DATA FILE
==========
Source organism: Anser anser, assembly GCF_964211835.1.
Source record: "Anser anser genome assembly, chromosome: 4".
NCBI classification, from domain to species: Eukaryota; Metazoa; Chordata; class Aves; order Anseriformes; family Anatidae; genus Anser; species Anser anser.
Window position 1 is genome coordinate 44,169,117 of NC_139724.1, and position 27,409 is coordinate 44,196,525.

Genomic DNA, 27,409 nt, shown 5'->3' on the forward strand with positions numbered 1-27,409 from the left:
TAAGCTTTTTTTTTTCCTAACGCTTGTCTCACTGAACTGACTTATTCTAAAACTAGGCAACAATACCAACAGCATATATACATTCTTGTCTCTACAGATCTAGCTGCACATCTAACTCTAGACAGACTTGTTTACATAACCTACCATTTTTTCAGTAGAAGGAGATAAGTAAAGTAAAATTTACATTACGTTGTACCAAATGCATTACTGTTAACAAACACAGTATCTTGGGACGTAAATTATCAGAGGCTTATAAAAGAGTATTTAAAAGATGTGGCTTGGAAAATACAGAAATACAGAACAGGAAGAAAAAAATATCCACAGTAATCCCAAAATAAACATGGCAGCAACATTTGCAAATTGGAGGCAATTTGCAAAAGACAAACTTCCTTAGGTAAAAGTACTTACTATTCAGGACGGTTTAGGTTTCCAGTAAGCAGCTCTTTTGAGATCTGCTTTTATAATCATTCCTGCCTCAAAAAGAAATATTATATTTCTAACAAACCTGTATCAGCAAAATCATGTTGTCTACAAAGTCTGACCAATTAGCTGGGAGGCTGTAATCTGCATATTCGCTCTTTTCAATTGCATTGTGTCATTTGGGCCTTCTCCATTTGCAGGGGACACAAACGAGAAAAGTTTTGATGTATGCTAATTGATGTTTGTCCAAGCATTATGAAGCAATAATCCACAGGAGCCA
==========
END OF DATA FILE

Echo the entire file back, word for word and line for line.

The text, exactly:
Source organism: Anser anser, assembly GCF_964211835.1.
Source record: "Anser anser genome assembly, chromosome: 4".
NCBI classification, from domain to species: Eukaryota; Metazoa; Chordata; class Aves; order Anseriformes; family Anatidae; genus Anser; species Anser anser.
Window position 1 is genome coordinate 44,169,117 of NC_139724.1, and position 27,409 is coordinate 44,196,525.

Genomic DNA, 27,409 nt, shown 5'->3' on the forward strand with positions numbered 1-27,409 from the left:
TAAGCTTTTTTTTTTCCTAACGCTTGTCTCACTGAACTGACTTATTCTAAAACTAGGCAACAATACCAACAGCATATATACATTCTTGTCTCTACAGATCTAGCTGCACATCTAACTCTAGACAGACTTGTTTACATAACCTACCATTTTTTCAGTAGAAGGAGATAAGTAAAGTAAAATTTACATTACGTTGTACCAAATGCATTACTGTTAACAAACACAGTATCTTGGGACGTAAATTATCAGAGGCTTATAAAAGAGTATTTAAAAGATGTGGCTTGGAAAATACAGAAATACAGAACAGGAAGAAAAAAATATCCACAGTAATCCCAAAATAAACATGGCAGCAACATTTGCAAATTGGAGGCAATTTGCAAAAGACAAACTTCCTTAGGTAAAAGTACTTACTATTCAGGACGGTTTAGGTTTCCAGTAAGCAGCTCTTTTGAGATCTGCTTTTATAATCATTCCTGCCTCAAAAAGAAATATTATATTTCTAACAAACCTGTATCAGCAAAATCATGTTGTCTACAAAGTCTGACCAATTAGCTGGGAGGCTGTAATCTGCATATTCGCTCTTTTCAATTGCATTGTGTCATTTGGGCCTTCTCCATTTGCAGGGGACACAAACGAGAAAAGTTTTGATGTATGCTAATTGATGTTTGTCCAAGCATTATGAAGCAATAATCCACAGGAGCCA